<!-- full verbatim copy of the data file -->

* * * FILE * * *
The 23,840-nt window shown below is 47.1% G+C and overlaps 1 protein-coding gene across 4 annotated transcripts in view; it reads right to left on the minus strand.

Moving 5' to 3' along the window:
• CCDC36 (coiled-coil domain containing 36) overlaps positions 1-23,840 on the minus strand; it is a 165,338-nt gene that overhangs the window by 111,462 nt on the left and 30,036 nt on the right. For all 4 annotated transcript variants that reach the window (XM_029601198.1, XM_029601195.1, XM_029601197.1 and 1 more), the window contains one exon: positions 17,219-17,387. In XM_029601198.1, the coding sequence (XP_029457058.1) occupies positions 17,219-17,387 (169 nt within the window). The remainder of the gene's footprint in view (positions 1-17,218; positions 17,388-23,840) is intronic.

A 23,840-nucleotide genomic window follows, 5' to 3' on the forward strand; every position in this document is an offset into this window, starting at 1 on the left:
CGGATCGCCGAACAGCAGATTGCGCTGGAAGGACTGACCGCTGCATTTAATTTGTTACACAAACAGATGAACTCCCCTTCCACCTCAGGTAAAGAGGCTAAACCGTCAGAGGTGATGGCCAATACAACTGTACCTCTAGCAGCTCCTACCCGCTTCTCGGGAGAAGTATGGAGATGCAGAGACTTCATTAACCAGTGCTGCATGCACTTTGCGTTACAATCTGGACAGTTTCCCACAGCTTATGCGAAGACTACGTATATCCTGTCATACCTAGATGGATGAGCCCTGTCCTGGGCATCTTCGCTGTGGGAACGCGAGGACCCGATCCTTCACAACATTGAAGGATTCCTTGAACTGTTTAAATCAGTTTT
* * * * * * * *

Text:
The 23,840-nt window shown below is 47.1% G+C and overlaps 1 protein-coding gene across 4 annotated transcripts in view; it reads right to left on the minus strand.

Moving 5' to 3' along the window:
• CCDC36 (coiled-coil domain containing 36) overlaps positions 1-23,840 on the minus strand; it is a 165,338-nt gene that overhangs the window by 111,462 nt on the left and 30,036 nt on the right. For all 4 annotated transcript variants that reach the window (XM_029601198.1, XM_029601195.1, XM_029601197.1 and 1 more), the window contains one exon: positions 17,219-17,387. In XM_029601198.1, the coding sequence (XP_029457058.1) occupies positions 17,219-17,387 (169 nt within the window). The remainder of the gene's footprint in view (positions 1-17,218; positions 17,388-23,840) is intronic.

A 23,840-nucleotide genomic window follows, 5' to 3' on the forward strand; every position in this document is an offset into this window, starting at 1 on the left:
CGGATCGCCGAACAGCAGATTGCGCTGGAAGGACTGACCGCTGCATTTAATTTGTTACACAAACAGATGAACTCCCCTTCCACCTCAGGTAAAGAGGCTAAACCGTCAGAGGTGATGGCCAATACAACTGTACCTCTAGCAGCTCCTACCCGCTTCTCGGGAGAAGTATGGAGATGCAGAGACTTCATTAACCAGTGCTGCATGCACTTTGCGTTACAATCTGGACAGTTTCCCACAGCTTATGCGAAGACTACGTATATCCTGTCATACCTAGATGGATGAGCCCTGTCCTGGGCATCTTCGCTGTGGGAACGCGAGGACCCGATCCTTCACAACATTGAAGGATTCCTTGAACTGTTTAAATCAGTTTT